Grape saplings in Moldova will be produced in an accelerated way.
In Moldova, it became possible to solve the problem of updating vineyards in a shorter time – laying new plantations on the basis of healthy planting material.
This opportunity has gained real shape due to the modernization of the virology and phytosanitary control laboratory, as well as the repair of the greenhouse for the acclimatization of seedlings of the Scientific and Practical Institute of Horticulture, Viticulture and Food Technologies. Funds for these transformations were allocated by donors: the governments of Romania and the USA, through development agencies – RoAid and USAID, respectively.
In particular, the agency RoAid provided $ 30 thousand for the modernization of the laboratory, and USAID – $ 45 thousand for the restoration of the greenhouse. Director of the Institute Konstantin Dadu noted that these investments are aimed at the production of planting material of high biological categories, i.e. free from viral and bacterial diseases. Modern laboratory equipment allows you to test the planting material and produce it invitro (“in glass”). The planting material grown in the laboratory will grow for a while in a greenhouse, before planting in the field. And another part of the funds the institute will have to invest in the mother liquors of graft and rootstock vines, from where material of the biological category “basic” will be supplied to nurseries for breeding. And they, in turn, will produce seedlings of the category “certified” for subsequent sale.
“Recently we have been paying great attention to local grape varieties, since “They are adapted to the conditions of Moldova and give a good result,” says Victor Bondarchuk, head of the laboratory of virology and phytosanitary control. – The work on obtaining the original clones is carried out jointly with the laboratory of selection, which identifies clones, and our laboratory heals them and carries out an accelerated reproduction of the material. In the process of reproduction, we used different methods – green grafts, dry grafts, but the best results were shown by the accelerated reproduction by the in vitro culture method. Thanks to a grant from the Government of Romania, we have modernized this system. ”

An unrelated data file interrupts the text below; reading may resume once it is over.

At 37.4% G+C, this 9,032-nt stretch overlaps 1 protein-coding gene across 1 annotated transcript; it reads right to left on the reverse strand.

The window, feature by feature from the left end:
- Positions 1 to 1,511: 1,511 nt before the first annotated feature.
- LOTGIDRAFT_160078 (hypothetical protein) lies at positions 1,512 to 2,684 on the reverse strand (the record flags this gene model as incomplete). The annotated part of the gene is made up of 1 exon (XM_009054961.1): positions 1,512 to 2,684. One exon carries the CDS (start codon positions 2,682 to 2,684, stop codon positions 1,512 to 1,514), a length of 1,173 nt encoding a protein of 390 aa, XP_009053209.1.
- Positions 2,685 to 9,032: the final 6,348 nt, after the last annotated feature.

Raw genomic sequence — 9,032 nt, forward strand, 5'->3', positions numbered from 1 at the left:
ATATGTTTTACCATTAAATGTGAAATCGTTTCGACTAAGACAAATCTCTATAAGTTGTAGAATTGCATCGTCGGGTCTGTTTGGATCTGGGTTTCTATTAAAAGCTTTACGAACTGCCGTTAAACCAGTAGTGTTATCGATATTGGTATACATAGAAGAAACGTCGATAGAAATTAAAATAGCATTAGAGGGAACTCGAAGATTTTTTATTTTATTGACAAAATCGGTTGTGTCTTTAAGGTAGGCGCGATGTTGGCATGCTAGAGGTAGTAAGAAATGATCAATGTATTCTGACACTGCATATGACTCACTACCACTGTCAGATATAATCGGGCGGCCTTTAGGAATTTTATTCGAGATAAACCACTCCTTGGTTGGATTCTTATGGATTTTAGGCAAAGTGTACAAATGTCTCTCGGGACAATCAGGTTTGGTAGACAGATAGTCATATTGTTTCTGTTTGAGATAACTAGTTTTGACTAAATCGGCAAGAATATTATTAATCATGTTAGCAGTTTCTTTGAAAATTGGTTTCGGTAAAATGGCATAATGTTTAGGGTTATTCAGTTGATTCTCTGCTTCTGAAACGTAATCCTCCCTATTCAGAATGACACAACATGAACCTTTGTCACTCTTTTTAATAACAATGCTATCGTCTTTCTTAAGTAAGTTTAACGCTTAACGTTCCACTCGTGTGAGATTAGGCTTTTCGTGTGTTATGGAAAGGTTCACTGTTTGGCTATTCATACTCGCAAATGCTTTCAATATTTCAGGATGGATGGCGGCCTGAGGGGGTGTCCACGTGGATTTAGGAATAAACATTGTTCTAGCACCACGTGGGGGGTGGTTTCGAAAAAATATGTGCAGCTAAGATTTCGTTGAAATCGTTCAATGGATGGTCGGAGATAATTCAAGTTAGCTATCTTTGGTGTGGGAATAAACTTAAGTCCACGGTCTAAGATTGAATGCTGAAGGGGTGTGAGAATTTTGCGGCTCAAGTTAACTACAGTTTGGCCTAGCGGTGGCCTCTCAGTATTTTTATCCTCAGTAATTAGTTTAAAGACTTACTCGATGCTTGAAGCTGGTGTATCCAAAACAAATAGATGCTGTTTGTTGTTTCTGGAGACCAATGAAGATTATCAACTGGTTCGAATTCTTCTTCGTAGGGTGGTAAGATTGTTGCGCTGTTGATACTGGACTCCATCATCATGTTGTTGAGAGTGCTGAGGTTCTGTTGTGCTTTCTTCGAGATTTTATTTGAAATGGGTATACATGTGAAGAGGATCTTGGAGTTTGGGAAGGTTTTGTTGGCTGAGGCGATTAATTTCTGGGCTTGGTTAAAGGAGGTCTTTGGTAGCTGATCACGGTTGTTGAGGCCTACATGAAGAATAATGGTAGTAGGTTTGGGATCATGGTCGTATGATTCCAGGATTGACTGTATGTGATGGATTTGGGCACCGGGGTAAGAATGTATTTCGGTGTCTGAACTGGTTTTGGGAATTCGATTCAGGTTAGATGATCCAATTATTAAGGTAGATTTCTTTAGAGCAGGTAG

In the old vineyards of local varieties, in breeding plots or on industrial plantations, specialists of the Institute select bushes with characteristic ampelographic data and high yields. Vine samples are taken from them, they are tested for the presence of viral, phytoplasmic diseases and bacterial cancer.
Pure material is used for propagation by the method of microclonal grafting in the invitro culture. This method is very good because the reproduction is exponentially. Within six months, 300-400 new plants can be obtained from one plant. Microclones are placed in a nutrient medium. The institute is able to grow up to 6 thousand microclones in one special laboratory room. After they go through the process of adaptation to the environment, the plants are transplanted into the soil substrate. When they got accustomed, and active growth begins, they are transferred to the greenhouse.
“For example, in Italy they could be transplanted into the soil on the field. But since the climate of Moldova is periodically characterized by low air and soil temperatures, these plants, after invitro culture, must be grown in a greenhouse, ”the scientist explained.
Plants planted in 2017, gave a gain of about one meter. This year they will be taken from them a vine for grafting and getting grafted seedlings, since microclonal grafting method gives own-rooted seedlings. Since in our country there is a danger of phylloxera, it is necessary to produce grafted seedlings.
The director of the USAID Moldova mission, Karen Hilliard, drew attention to the fact that young scientists are also working in the laboratory team. “Through the joint efforts of the governments of Romania and the USA, aimed at updating the laboratory and greenhouses, we support the Moldovan government in creating jobs for young people in Moldova and keeping them at home,” the head of the donor mission said.